Outside in MN

Runners, skiers, bikers hit trail Monday for Arrowhead 135 in northern Minnesota

Heading to Melgeorge's Lodge
Just minutes after leaving the Gateway store near Ray, Minn., Arrowhead 135 bikers begin their trek to the next checkpoint at Melgeorge's Lodge during the 2014 race.
Derek Montgomery for MPR News 2014

Runners, skiers and bikers will set off from International Falls early Monday for the 16th annual Arrowhead 135 race.

More than 150 athletes are signed up for this year's race. It's a round-the-clock, 135-mile trek across the northern Minnesota wilderness — with minimal or no outside support.

Many years — including last year — Arrowhead competitors have faced temperatures well below zero. This year, the forecast calls for highs in the 20s above zero, which means softer snow.

"Soft snow is like walking on sand so it's more work to go slower — more friction on your feet, more friction pulling your sled," said race director Ken Krueger. "Certainly it's harder for the bikers — (for) bikers, the ideal is a hard hard flat trail; we had that last year."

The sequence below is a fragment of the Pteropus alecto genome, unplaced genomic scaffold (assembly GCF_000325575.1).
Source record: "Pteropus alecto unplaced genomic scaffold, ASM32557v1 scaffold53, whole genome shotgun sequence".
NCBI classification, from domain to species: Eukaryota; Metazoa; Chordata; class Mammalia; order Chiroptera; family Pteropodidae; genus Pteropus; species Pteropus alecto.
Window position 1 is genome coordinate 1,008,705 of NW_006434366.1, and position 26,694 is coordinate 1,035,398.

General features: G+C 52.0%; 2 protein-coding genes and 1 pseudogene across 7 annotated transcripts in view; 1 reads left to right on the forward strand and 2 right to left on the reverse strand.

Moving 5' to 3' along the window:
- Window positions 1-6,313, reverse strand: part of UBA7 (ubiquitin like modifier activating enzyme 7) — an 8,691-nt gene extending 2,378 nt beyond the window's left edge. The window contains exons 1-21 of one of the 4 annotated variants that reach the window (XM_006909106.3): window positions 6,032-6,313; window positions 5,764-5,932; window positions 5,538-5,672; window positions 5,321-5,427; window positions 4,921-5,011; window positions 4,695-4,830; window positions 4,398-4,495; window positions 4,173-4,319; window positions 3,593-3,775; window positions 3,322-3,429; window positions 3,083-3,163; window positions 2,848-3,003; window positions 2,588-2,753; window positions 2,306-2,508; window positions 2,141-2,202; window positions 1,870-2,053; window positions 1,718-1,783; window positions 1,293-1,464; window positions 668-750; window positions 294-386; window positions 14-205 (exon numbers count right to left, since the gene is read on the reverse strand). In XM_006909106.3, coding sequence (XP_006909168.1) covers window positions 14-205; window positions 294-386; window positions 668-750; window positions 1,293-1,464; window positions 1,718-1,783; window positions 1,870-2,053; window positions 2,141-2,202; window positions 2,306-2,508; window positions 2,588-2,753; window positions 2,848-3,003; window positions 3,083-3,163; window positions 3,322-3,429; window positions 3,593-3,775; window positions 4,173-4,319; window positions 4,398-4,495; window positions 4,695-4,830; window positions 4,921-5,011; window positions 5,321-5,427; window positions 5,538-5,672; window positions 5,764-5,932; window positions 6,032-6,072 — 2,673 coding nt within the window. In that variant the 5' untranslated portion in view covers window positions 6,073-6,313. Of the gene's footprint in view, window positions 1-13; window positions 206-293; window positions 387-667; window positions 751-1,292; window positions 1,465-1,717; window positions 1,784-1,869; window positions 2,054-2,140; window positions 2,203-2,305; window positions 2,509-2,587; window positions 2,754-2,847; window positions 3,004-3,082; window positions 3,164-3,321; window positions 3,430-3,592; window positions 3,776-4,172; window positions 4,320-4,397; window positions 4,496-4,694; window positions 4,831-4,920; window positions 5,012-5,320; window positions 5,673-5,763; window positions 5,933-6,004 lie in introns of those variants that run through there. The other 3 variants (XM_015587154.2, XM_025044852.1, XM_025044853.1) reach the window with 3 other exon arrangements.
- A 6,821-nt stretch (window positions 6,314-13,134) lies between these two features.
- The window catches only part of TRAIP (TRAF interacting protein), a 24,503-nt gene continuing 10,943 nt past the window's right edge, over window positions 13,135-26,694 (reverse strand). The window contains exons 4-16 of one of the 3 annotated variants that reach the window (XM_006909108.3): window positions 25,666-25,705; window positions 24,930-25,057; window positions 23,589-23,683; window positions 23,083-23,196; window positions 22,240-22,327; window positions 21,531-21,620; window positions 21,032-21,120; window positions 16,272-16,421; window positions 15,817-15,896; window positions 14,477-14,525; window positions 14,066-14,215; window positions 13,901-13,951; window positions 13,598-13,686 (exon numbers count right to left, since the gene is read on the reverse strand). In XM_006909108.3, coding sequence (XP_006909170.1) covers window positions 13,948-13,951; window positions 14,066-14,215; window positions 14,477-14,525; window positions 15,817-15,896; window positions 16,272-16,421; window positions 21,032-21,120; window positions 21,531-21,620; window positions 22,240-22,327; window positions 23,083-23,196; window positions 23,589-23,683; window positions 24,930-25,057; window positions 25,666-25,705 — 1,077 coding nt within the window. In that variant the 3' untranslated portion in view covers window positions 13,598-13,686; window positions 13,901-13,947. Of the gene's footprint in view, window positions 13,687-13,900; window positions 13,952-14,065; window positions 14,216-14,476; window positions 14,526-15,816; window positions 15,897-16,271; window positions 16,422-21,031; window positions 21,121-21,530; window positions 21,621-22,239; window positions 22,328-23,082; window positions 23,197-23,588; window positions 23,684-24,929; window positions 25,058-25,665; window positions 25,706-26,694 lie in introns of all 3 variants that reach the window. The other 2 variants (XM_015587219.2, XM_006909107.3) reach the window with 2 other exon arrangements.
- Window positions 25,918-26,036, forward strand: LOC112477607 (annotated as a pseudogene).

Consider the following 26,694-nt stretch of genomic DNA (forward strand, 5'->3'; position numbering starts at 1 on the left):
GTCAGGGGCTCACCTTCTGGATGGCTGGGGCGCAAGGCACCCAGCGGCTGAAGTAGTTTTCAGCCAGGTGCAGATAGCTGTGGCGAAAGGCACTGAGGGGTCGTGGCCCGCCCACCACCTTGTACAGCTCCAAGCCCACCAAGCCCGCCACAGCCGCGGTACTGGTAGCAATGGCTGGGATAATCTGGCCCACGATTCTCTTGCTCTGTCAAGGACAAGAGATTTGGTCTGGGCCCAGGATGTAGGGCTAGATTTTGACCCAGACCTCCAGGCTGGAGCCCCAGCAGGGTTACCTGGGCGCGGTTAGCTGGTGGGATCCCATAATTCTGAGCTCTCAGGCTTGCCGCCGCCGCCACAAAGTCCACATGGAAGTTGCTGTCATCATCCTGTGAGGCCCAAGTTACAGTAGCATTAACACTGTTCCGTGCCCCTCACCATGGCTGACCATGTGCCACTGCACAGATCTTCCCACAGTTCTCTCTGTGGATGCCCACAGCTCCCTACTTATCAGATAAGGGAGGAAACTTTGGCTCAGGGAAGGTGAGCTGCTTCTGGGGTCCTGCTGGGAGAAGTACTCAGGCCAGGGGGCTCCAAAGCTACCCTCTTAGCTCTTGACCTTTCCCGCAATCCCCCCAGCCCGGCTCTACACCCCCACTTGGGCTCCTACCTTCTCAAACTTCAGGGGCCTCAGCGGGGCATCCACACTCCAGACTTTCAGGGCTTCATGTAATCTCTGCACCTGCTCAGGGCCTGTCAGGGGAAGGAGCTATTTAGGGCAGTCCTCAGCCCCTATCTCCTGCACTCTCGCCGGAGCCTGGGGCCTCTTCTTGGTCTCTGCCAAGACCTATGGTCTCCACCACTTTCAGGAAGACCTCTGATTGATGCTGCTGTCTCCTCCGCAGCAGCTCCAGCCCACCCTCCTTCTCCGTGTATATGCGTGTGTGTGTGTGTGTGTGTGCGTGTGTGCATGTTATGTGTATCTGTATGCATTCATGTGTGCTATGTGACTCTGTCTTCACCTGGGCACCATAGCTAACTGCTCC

The soft, wet snow also can be problematic for runners — but it might benefit those who've chosen to ski the 135-mile trail.

Whether it's bitter cold or soft snow, Krueger says the extreme challenge is part of the draw of the race.

"Most racers, given their choice, want to race in a really tough year," he said. "This is billed as one of the 50 hardest races on earth. And if you get here on an 'easy' year, it's almost like you feel cheated."

Last year about 35 percent of athletes finished the race; the average finish rate is less than 60 percent.

Biking is the most popular option, with running second and cross-country skiing third. Some competitors also choose an option allowing no outside support, even at checkpoints; they must carry all of their supplies from the start. (The standard policy is support only at checkpoints.)

The race ends at Fortune Bay Casino near Tower, Minn. The first finishers — on bike — are expected on Monday night. Runners and skiers will take much longer to complete the course. The cutoff to reach the finish line is 7 p.m. Wednesday.

Volume Button
Now Listening To Livestream
MPR News logo
On Air
MPR News